A Guide For The First-Time Homebuyer: The Offer

The final stages of any real estate transaction is the offer. This is when the search process ends, hard work (due diligence) comes into play, and the best possible offer is curated and presented to the seller. To ensure success, there are some fundamental components a first-time homebuyer should considering when putting together their bid.

In part one of our Guide For The First-Time Homebuyer, we discussed how to prepare for the home purchase offer by evaluating the property, uncovering the seller’s motivation and creating a market strategy. In part two, we’ll go through the offer itself and explain what a first-time homebuyer can expect in the negotiation process, and how to recover if the offer doesn’t get accepted.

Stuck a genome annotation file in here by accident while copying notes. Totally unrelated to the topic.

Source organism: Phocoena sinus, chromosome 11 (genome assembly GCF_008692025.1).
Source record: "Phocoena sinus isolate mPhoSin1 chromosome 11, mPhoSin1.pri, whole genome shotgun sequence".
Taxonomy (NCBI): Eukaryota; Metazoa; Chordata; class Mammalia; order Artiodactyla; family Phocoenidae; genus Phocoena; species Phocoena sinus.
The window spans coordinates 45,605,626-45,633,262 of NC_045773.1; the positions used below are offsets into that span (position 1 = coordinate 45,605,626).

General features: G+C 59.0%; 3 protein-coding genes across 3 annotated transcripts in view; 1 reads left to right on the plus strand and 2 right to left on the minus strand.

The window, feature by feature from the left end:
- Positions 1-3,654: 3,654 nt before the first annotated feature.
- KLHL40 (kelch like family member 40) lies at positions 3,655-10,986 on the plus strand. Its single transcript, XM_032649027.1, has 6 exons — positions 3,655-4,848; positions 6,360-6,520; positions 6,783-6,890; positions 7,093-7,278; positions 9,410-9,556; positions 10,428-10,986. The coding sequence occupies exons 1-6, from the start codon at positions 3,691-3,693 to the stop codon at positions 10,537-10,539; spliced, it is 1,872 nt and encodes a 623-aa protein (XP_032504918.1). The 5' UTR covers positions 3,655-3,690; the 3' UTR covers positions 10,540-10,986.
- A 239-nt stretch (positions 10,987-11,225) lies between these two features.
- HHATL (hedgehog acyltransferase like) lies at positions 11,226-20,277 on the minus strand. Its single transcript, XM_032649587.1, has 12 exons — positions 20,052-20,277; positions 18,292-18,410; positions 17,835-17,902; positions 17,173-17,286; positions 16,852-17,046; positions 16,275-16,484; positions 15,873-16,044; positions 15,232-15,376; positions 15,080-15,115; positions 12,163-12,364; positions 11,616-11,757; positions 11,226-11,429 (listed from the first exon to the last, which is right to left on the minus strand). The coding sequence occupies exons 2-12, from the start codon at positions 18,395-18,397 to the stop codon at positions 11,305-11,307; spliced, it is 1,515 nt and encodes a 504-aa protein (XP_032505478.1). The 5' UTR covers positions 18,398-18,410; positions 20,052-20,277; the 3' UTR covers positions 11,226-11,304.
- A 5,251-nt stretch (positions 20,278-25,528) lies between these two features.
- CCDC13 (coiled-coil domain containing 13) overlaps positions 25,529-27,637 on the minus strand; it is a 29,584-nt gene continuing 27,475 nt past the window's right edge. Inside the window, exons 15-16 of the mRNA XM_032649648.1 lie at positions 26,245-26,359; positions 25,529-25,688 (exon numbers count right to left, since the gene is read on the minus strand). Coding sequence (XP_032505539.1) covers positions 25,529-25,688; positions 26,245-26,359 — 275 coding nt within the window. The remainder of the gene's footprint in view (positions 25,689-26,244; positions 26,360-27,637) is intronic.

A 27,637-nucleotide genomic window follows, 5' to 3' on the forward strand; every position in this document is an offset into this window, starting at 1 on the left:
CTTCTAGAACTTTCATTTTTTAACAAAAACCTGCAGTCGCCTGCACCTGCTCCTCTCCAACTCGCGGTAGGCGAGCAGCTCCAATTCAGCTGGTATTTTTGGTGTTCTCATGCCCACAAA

How To Write An Offer As A First-Time Homebuyer

Writing an offer

Writing an offer is the final push in a homebuyer’s quest to purchase a home. This is the stage of no return and therefore requires careful consideration and planning in order to achieve the ultimate goal of getting the offer approved. For first-time homebuyers, this begins with understanding the current market conditions in your submarket.

Markets will vary from city to city, neighborhood to neighborhood, and buyers need to examine what kind of market they’re in: a buyer’s market, a seller’s market, or a balance of both.

Buyer’s Market: A buyer’s market means there are more homes for sale than buyers to make offers, which makes it harder for properties to sell. Because of this, a buyer’s market is an ideal setting for homebuyers as it provides many perks not commonly available.